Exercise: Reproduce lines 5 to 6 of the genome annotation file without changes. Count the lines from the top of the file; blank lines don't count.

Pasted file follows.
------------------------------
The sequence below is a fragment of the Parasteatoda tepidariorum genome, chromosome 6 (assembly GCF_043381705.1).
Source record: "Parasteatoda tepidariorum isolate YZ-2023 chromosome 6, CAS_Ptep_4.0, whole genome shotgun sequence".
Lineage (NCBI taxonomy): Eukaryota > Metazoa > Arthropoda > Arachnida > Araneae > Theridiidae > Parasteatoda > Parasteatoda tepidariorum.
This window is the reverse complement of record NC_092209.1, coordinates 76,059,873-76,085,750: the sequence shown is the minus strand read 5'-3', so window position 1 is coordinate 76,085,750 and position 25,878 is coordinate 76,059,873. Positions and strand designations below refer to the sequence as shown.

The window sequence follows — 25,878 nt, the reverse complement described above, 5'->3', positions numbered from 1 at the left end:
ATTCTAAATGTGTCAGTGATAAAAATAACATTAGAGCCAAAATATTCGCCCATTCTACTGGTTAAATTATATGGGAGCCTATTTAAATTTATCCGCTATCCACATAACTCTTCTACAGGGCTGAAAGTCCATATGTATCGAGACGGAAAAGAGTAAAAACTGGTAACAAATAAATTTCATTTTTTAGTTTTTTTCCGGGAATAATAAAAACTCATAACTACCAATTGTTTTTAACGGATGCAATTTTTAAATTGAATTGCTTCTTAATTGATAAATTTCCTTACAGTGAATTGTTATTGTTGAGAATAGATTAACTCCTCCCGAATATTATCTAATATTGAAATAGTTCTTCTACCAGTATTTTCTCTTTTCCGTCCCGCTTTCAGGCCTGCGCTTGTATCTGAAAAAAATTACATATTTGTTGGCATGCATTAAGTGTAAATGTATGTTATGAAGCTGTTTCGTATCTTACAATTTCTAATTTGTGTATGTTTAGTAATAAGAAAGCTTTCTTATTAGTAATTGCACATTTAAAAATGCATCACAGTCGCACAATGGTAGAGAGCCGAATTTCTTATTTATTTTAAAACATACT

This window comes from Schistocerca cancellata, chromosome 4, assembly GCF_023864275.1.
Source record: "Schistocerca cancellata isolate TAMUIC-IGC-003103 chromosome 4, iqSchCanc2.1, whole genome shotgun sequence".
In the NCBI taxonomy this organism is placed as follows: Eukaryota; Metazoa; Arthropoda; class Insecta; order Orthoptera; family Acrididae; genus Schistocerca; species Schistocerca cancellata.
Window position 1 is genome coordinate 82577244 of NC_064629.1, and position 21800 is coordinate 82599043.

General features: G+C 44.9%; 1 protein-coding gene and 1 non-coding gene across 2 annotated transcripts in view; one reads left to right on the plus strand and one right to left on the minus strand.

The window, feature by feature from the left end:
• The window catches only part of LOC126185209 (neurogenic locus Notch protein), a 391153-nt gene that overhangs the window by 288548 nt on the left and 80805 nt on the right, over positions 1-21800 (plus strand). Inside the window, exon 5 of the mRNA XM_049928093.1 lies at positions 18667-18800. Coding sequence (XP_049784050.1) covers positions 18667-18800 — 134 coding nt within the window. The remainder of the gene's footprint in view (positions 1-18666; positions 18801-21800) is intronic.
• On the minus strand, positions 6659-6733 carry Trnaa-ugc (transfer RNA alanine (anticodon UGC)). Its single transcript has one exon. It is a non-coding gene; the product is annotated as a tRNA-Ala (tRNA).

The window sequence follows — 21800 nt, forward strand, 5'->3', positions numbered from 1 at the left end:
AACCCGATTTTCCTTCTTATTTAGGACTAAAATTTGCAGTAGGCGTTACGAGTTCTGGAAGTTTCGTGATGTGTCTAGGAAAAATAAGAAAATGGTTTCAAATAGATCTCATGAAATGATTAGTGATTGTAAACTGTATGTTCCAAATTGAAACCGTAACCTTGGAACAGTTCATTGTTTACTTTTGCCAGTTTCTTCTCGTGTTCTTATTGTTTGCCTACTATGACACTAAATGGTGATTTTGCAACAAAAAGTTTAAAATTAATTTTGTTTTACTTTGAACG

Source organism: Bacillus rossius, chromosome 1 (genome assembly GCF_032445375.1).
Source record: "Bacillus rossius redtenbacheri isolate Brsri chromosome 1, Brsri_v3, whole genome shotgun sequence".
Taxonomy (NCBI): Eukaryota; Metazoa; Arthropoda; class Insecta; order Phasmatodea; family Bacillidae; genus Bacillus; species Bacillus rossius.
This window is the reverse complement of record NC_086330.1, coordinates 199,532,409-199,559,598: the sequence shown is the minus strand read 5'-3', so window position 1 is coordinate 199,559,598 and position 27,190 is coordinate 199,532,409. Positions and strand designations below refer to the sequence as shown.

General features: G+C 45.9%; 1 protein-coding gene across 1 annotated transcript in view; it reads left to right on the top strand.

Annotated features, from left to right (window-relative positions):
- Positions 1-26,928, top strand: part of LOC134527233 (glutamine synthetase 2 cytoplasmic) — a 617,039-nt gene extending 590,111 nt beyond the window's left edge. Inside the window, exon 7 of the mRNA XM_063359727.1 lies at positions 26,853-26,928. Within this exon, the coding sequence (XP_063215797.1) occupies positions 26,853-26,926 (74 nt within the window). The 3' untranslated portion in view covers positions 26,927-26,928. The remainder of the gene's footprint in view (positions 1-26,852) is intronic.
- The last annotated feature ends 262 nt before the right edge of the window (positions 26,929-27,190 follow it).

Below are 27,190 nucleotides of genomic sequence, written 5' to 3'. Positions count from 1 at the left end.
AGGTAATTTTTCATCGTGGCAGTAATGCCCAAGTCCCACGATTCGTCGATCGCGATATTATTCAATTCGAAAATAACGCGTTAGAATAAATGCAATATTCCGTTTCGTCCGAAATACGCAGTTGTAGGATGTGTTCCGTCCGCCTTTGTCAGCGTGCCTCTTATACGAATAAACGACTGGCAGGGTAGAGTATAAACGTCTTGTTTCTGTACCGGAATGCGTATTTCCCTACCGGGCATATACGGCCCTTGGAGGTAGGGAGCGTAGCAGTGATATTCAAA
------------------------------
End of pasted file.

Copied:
The window sequence follows — 25,878 nt, the reverse complement described above, 5'->3', positions numbered from 1 at the left end:
ATTCTAAATGTGTCAGTGATAAAAATAACATTAGAGCCAAAATATTCGCCCATTCTACTGGTTAAATTATATGGGAGCCTATTTAAATTTATCCGCTATCCACATAACTCTTCTACAGGGCTGAAAGTCCATATGTATCGAGACGGAAAAGAGTAAAAACTGGTAACAAATAAATTTCATTTTTTAGTTTTTTTCCGGGAATAATAAAAACTCATAACTACCAATTGTTTTTAACGGATGCAATTTTTAAATTGAATTGCTTCTTAATTGATAAATTTCCTTACAGTGAATTGTTATTGTTGAGAATAGATTAACTCCTCCCGAATATTATCTAATATTGAAATAGTTCTTCTACCAGTATTTTCTCTTTTCCGTCCCGCTTTCAGGCCTGCGCTTGTATCTGAAAAAAATTACATATTTGTTGGCATGCATTAAGTGTAAATGTATGTTATGAAGCTGTTTCGTATCTTACAATTTCTAATTTGTGTATGTTTAGTAATAAGAAAGCTTTCTTATTAGTAATTGCACATTTAAAAATGCATCACAGTCGCACAATGGTAGAGAGCCGAATTTCTTATTTATTTTAAAACATACT